In this case, the carrier frequency of the signal detected by the high-speed photodiode 430b can be down-converted by combining the single-mode output beam with a heterodyne reference beam from a local oscillator 450, e.g., via an optional beam splitter 452. The high-speed photodiode 430b detects the resulting heterodyne beat for both high-speed communications and generating error signals for closed-loop steering feedback. Heterodyne detection also enables more sensitive measurement than incoherent detection.

If power is an issue, the PAT system 400 can include optical amplifiers 418 and 438 to boost the signal strength as shown in FIG. 4E. These optical amplifiers 418 and 438 can be positioned at the input and outputs, respectively, of the photonic lantern 420. Placing the optical amplifiers 418 and 438 causes their noise figures to cascade, with the noise figure F1 and gain G1 of the first optical amplifier in the series (here, optical amplifier 418) dominating over the noise figure F2 of the second optical amplifier (optical amplifier(s) 438) in the total noise figure: Ftotal=F1+(F2−1)/G1. By selecting optical amplifier 418 to have a low noise figure and moderate gain (e.g., a noise figure of 3 dB to 4 dB and a gain of 13 dB to 20 dB, or 5 dB to 10 dB per mode), the other optical amplifiers 438 can have higher noise figures and gains (e.g., noise figures of 5 dB to 8 dB and gains of 20 dB to 60 dB) without impacting system noise performance.

FIG. 4F shows how the architecture of the system 400 in FIG. 4A can be modified for wavelength division multiplexed (WDM). Few-mode fiber coupling allows multiple simultaneous communication beams to be received at the different wavelengths. That is, the photonic lantern 420 can map light at different spatial modes to unique spatial modes for multiple wavelengths simultaneously. This multi-wavelength compatibility can be exploited by receiving a WDM free-space optical communications beam with the photonic lantern 420 and coupling light in the different spatial modes (and wavelengths) to different single-mode outputs 436 as explained above. Each single-mode output may emit light at one or more of the WDM wavelengths, depending in part on the spatial mode distribution of the light at the input 416 to the photonic lantern 420. One or more WDM demultiplexers 460a-460c (e.g., arrayed waveguide gratings) splits the WDM beams at the single-mode outputs 436a-436c into the separate WDM channels. Each WDM channel or set of WDM channels is coupled to a dedicated receiver or receiver array 462a-462c as shown in FIG. 4F.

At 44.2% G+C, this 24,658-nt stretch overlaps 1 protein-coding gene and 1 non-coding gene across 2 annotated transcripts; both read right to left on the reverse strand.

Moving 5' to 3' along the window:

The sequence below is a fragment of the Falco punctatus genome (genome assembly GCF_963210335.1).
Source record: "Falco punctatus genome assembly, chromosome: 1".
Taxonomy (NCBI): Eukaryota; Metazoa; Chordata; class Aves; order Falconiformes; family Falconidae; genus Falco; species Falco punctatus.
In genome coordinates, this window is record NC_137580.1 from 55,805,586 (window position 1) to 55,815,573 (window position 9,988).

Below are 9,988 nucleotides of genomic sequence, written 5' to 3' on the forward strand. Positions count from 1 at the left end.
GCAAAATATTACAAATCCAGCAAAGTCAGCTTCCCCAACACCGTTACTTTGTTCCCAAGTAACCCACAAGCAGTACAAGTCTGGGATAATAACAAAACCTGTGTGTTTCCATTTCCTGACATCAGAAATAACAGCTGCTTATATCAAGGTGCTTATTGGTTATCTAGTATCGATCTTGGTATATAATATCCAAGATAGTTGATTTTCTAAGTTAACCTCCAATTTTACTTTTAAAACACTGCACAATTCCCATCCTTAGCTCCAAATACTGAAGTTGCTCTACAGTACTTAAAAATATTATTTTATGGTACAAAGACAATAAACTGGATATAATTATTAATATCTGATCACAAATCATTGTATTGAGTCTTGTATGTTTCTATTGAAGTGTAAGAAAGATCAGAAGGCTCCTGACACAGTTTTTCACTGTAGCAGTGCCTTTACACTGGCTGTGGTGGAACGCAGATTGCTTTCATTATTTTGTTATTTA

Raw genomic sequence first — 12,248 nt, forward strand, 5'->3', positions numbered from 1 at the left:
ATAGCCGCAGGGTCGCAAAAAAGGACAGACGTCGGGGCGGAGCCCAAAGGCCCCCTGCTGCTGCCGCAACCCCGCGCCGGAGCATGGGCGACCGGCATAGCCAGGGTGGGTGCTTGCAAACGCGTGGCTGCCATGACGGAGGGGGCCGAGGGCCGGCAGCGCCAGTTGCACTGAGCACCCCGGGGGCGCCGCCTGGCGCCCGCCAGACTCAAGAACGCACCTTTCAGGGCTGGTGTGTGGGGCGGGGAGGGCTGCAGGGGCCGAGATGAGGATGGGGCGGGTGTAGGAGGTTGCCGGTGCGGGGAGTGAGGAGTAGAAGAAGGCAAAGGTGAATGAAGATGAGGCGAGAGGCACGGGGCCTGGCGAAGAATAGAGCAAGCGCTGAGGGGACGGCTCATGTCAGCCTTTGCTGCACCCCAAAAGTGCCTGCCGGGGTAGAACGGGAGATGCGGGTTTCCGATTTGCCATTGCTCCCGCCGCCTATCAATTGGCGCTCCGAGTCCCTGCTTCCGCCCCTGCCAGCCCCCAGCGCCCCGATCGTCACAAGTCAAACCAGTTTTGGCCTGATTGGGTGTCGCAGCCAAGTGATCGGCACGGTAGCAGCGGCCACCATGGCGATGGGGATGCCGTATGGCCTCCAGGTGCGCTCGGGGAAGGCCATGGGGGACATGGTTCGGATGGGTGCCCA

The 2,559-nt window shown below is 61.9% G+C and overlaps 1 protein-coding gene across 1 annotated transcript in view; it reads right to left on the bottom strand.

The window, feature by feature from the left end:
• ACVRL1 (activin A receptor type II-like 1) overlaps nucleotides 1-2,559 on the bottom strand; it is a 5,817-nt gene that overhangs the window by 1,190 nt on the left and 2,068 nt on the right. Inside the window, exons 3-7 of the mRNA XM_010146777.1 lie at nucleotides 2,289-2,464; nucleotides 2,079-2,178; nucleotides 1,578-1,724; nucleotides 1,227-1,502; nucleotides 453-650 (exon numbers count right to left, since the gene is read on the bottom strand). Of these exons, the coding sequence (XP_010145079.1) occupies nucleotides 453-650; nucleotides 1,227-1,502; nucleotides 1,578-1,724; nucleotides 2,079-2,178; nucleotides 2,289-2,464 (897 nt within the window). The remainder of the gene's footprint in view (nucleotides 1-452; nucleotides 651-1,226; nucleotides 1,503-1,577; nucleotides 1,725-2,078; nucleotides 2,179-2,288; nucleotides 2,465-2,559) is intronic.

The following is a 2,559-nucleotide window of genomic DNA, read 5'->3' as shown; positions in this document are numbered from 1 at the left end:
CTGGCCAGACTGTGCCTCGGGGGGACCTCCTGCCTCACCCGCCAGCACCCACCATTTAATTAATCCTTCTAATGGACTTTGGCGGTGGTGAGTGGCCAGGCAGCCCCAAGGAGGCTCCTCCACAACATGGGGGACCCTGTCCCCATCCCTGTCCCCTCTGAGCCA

Experimental Measurements

FIGS. 6A-6C show experimental measurements of optical power measured at three single-mode outputs of a three-mode photonic lantern as a function of two-dimensional angle of arrival for a beam coupled into the three-mode photonic lantern. The outputs are stable over time, may depend on temperature, and are unique for each photonic lantern. The photonic lantern efficiently collects the tilted wave front, with all collected power going to the communications processor (neglecting insertion loss, etc.). The tip/tilt processor uses the post-detected electronic signals to determine the x and y discriminants of the collected wave fronts for increasing the optical coupling efficiency into the photonic receiver by actuating the adaptive optical element.

Conclusion

While various inventive embodiments have been described and illustrated herein, those of ordinary skill in the art will readily envision a variety of other means and/or structures for performing the function and/or obtaining the results and/or one or more of the advantages described herein, and each of such variations and/or modifications is deemed to be within the scope of the inventive embodiments described herein. More generally, those skilled in the art will readily appreciate that all parameters, dimensions, materials, and configurations described herein are meant to be exemplary and that the actual parameters, dimensions, materials, and/or configurations will depend upon the specific application or applications for which the inventive teachings is/are used. Those skilled in the art will recognize or be able to ascertain, using no more than routine experimentation, many equivalents to the specific inventive embodiments described herein. It is, therefore, to be understood that the foregoing embodiments are presented by way of example only and that, within the scope of the appended claims and equivalents thereto, inventive embodiments may be practiced otherwise than as specifically described and claimed. Inventive embodiments of the present disclosure are directed to each individual feature, system, article, material, kit, and/or method described herein. In addition, any combination of two or more such features, systems, articles, materials, kits, and/or methods, if such features, systems, articles, materials, kits, and/or methods are not mutually inconsistent, is included within the inventive scope of the present disclosure.

Also, various inventive concepts may be embodied as one or more methods, of which an example has been provided. The acts performed as part of the method may be ordered in any suitable way. Accordingly, embodiments may be constructed in which acts are performed in an order different than illustrated, which may include performing some acts simultaneously, even though shown as sequential acts in illustrative embodiments.

All definitions, as defined and used herein, should be understood to control over dictionary definitions, definitions in documents incorporated by reference, and/or ordinary meanings of the defined terms.

The indefinite articles “a” and “an,” as used herein in the specification and in the claims, unless clearly indicated to the contrary, should be understood to mean “at least one.”